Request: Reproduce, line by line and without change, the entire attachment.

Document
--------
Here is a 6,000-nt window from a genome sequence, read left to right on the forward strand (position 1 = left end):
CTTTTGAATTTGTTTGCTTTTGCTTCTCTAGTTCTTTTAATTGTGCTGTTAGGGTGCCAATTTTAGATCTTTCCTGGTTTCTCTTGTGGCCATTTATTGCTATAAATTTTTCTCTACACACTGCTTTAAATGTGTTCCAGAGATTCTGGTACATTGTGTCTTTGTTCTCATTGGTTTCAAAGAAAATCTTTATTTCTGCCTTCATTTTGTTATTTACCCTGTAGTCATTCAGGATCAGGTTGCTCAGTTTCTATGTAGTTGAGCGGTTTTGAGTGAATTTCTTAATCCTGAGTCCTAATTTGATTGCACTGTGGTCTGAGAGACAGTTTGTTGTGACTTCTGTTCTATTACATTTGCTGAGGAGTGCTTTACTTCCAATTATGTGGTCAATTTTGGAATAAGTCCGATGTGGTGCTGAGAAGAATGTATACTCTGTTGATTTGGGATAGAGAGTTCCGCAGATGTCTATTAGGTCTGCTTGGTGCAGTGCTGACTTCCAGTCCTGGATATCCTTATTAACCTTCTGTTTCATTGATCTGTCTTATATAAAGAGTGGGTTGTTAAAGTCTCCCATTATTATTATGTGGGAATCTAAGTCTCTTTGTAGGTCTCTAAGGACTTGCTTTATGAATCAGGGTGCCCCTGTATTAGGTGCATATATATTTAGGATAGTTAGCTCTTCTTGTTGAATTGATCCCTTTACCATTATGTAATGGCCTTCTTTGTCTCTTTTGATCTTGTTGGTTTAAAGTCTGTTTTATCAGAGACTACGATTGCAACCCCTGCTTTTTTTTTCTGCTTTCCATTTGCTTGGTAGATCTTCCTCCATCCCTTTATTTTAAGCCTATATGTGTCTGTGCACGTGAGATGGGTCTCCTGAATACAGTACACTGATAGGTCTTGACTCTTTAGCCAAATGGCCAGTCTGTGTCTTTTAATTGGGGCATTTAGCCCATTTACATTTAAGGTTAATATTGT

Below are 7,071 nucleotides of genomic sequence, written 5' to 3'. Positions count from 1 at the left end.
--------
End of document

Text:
Here is a 6,000-nt window from a genome sequence, read left to right on the forward strand (position 1 = left end):
CTTTTGAATTTGTTTGCTTTTGCTTCTCTAGTTCTTTTAATTGTGCTGTTAGGGTGCCAATTTTAGATCTTTCCTGGTTTCTCTTGTGGCCATTTATTGCTATAAATTTTTCTCTACACACTGCTTTAAATGTGTTCCAGAGATTCTGGTACATTGTGTCTTTGTTCTCATTGGTTTCAAAGAAAATCTTTATTTCTGCCTTCATTTTGTTATTTACCCTGTAGTCATTCAGGATCAGGTTGCTCAGTTTCTATGTAGTTGAGCGGTTTTGAGTGAATTTCTTAATCCTGAGTCCTAATTTGATTGCACTGTGGTCTGAGAGACAGTTTGTTGTGACTTCTGTTCTATTACATTTGCTGAGGAGTGCTTTACTTCCAATTATGTGGTCAATTTTGGAATAAGTCCGATGTGGTGCTGAGAAGAATGTATACTCTGTTGATTTGGGATAGAGAGTTCCGCAGATGTCTATTAGGTCTGCTTGGTGCAGTGCTGACTTCCAGTCCTGGATATCCTTATTAACCTTCTGTTTCATTGATCTGTCTTATATAAAGAGTGGGTTGTTAAAGTCTCCCATTATTATTATGTGGGAATCTAAGTCTCTTTGTAGGTCTCTAAGGACTTGCTTTATGAATCAGGGTGCCCCTGTATTAGGTGCATATATATTTAGGATAGTTAGCTCTTCTTGTTGAATTGATCCCTTTACCATTATGTAATGGCCTTCTTTGTCTCTTTTGATCTTGTTGGTTTAAAGTCTGTTTTATCAGAGACTACGATTGCAACCCCTGCTTTTTTTTTCTGCTTTCCATTTGCTTGGTAGATCTTCCTCCATCCCTTTATTTTAAGCCTATATGTGTCTGTGCACGTGAGATGGGTCTCCTGAATACAGTACACTGATAGGTCTTGACTCTTTAGCCAAATGGCCAGTCTGTGTCTTTTAATTGGGGCATTTAGCCCATTTACATTTAAGGTTAATATTGT

Below are 7,071 nucleotides of genomic sequence, written 5' to 3'. Positions count from 1 at the left end.